Notes from a riverside garden May 2019
Our blog post today continues SB’s observations from her garden on the banks of the River Stour. There is plenty of new life in the garden….but predators are never far away!
I was walking through our vegetable garden when I heard a rustling ahead in the stand of dense bamboo beside the pergola path. I crept forward and saw a duck with a large brood of newly hatched ducklings all pushing their way through the bamboo heading towards the mill pond. Once they had safely made their way through I walked to a viewing area of the mill pond and saw the duck then making her way across the water with the brood closely following behind. There is a two foot sheer drop into the mill pond at the point she chose to access it. She was about halfway across the mill pond when I heard a plaintive, “cheep, cheep”, one of the ducklings had been left behind! The duck obviously heard this too and immediately stopped, turned around and the whole party paddled back to collect the straggler. Soon they were all heading off across the mill pond towards the island. We have not seen any of this brood since, it is a very tough world out there for the first broods of ducklings. The weather was cold and predators of ducklings abound.
We are always thrilled to hear the reed warblers singing their song around the garden. We eagerly await the first joyful notes emanating from the clumps of bamboo and denser thickets around the garden which heralds their arrival, this year it was on Easter Monday. It ranks with the sighting of the first swallow or hearing the cuckoo across the valley.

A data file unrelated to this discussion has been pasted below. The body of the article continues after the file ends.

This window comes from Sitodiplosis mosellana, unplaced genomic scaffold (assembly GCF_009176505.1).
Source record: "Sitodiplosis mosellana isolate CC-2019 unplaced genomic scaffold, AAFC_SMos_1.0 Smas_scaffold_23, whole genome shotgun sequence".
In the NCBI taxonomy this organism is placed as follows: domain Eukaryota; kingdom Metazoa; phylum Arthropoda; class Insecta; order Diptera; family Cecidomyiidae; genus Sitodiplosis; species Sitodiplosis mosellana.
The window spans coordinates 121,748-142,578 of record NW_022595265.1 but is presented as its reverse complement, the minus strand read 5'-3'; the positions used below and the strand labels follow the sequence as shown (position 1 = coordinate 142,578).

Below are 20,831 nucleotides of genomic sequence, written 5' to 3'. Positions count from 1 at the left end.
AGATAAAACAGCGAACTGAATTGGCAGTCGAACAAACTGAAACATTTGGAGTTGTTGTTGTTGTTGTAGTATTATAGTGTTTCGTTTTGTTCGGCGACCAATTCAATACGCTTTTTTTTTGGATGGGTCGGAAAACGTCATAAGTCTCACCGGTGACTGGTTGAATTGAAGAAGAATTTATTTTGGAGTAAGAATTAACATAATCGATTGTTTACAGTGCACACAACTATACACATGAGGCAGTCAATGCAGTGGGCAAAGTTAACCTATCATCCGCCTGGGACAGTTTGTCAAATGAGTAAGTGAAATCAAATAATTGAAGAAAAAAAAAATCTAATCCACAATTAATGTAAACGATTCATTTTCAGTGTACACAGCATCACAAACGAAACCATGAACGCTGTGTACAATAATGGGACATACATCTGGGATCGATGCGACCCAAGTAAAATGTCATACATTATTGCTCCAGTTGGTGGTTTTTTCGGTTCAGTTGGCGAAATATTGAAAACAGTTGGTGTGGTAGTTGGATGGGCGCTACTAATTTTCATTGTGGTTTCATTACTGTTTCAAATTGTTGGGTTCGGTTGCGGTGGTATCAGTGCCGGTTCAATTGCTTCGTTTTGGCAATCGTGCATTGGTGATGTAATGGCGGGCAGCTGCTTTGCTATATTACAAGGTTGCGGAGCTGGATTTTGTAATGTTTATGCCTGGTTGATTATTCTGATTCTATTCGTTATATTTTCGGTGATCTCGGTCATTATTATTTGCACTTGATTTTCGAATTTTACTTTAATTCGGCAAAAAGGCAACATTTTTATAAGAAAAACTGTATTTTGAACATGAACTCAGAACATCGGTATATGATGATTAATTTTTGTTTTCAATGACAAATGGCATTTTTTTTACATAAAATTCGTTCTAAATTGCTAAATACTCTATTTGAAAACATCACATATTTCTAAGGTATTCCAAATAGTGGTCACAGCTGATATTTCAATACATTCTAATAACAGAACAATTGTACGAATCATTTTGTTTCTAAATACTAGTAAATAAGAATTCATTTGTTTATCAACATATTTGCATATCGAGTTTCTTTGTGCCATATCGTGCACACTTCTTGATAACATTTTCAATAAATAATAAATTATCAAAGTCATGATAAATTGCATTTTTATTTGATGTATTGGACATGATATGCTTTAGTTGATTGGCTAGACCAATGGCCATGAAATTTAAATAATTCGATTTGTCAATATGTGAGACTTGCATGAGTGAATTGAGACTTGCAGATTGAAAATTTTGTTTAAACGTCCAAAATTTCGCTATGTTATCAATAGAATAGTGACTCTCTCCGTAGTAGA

A hedgehog is visiting the feeding station near the house and taking regular drinks from the low dish of fresh water. We have a camera set up to take photos during the night of the area and we were so pleased when the disappearance of the hedgehog food could be verified as being eaten by a hedgehog. A neighbour’s cat is also partial to the tasty morsels so we needed the photographic evidence! Looking through the photos taken is fascinating as we had no idea the cat was a regular visitor, for example! Viewing the photos of the previous night recently we saw the hedgehog moving around the terrace and then, in the very last photo taken, a badger loomed. Badgers are well known as predators of hedgehogs! We then had the long anxious wait until the following morning to see whether the hedgehog was still with us, or not…………..!
The dish of water is used by many of the birds who come for food. The ducks dabble in it, the starlings have a bath and most also have a drink too. I change the water several times each day. The one footed robin I mentioned last month has successfully raised two youngsters who are now independent and are regular visitors to the bird table.
I have just seen what appears to be a large red damselfly resting on a rosebush. Sporting a vivid scarlet body it looked rather striking.
You may be wondering at the outcome of the arrival of the badger mentioned earlier. The hedgehog remains alive and well!